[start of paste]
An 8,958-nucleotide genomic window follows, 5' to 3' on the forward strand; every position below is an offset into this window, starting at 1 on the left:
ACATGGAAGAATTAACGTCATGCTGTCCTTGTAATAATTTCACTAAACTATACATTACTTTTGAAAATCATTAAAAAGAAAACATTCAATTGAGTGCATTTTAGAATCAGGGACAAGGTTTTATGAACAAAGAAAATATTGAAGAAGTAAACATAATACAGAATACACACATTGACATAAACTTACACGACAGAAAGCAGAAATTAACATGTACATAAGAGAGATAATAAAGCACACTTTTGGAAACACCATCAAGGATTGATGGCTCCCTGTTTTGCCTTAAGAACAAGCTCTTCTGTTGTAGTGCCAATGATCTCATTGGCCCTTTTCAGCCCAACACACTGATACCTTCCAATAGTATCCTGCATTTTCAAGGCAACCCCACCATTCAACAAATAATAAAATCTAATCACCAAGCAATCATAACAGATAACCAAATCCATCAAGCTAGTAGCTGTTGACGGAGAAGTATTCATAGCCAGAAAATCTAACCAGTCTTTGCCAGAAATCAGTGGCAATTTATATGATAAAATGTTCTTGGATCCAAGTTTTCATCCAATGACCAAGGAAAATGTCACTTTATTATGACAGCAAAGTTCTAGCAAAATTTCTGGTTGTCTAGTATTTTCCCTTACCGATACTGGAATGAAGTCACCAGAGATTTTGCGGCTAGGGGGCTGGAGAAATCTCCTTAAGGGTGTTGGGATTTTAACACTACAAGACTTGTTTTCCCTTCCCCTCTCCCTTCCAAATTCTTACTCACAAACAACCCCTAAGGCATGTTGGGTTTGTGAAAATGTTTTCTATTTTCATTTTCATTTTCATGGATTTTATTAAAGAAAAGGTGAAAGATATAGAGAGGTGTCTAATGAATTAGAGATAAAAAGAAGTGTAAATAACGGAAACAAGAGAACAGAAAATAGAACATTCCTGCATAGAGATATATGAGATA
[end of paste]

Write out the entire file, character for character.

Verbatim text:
An 8,958-nucleotide genomic window follows, 5' to 3' on the forward strand; every position below is an offset into this window, starting at 1 on the left:
ACATGGAAGAATTAACGTCATGCTGTCCTTGTAATAATTTCACTAAACTATACATTACTTTTGAAAATCATTAAAAAGAAAACATTCAATTGAGTGCATTTTAGAATCAGGGACAAGGTTTTATGAACAAAGAAAATATTGAAGAAGTAAACATAATACAGAATACACACATTGACATAAACTTACACGACAGAAAGCAGAAATTAACATGTACATAAGAGAGATAATAAAGCACACTTTTGGAAACACCATCAAGGATTGATGGCTCCCTGTTTTGCCTTAAGAACAAGCTCTTCTGTTGTAGTGCCAATGATCTCATTGGCCCTTTTCAGCCCAACACACTGATACCTTCCAATAGTATCCTGCATTTTCAAGGCAACCCCACCATTCAACAAATAATAAAATCTAATCACCAAGCAATCATAACAGATAACCAAATCCATCAAGCTAGTAGCTGTTGACGGAGAAGTATTCATAGCCAGAAAATCTAACCAGTCTTTGCCAGAAATCAGTGGCAATTTATATGATAAAATGTTCTTGGATCCAAGTTTTCATCCAATGACCAAGGAAAATGTCACTTTATTATGACAGCAAAGTTCTAGCAAAATTTCTGGTTGTCTAGTATTTTCCCTTACCGATACTGGAATGAAGTCACCAGAGATTTTGCGGCTAGGGGGCTGGAGAAATCTCCTTAAGGGTGTTGGGATTTTAACACTACAAGACTTGTTTTCCCTTCCCCTCTCCCTTCCAAATTCTTACTCACAAACAACCCCTAAGGCATGTTGGGTTTGTGAAAATGTTTTCTATTTTCATTTTCATTTTCATGGATTTTATTAAAGAAAAGGTGAAAGATATAGAGAGGTGTCTAATGAATTAGAGATAAAAAGAAGTGTAAATAACGGAAACAAGAGAACAGAAAATAGAACATTCCTGCATAGAGATATATGAGATA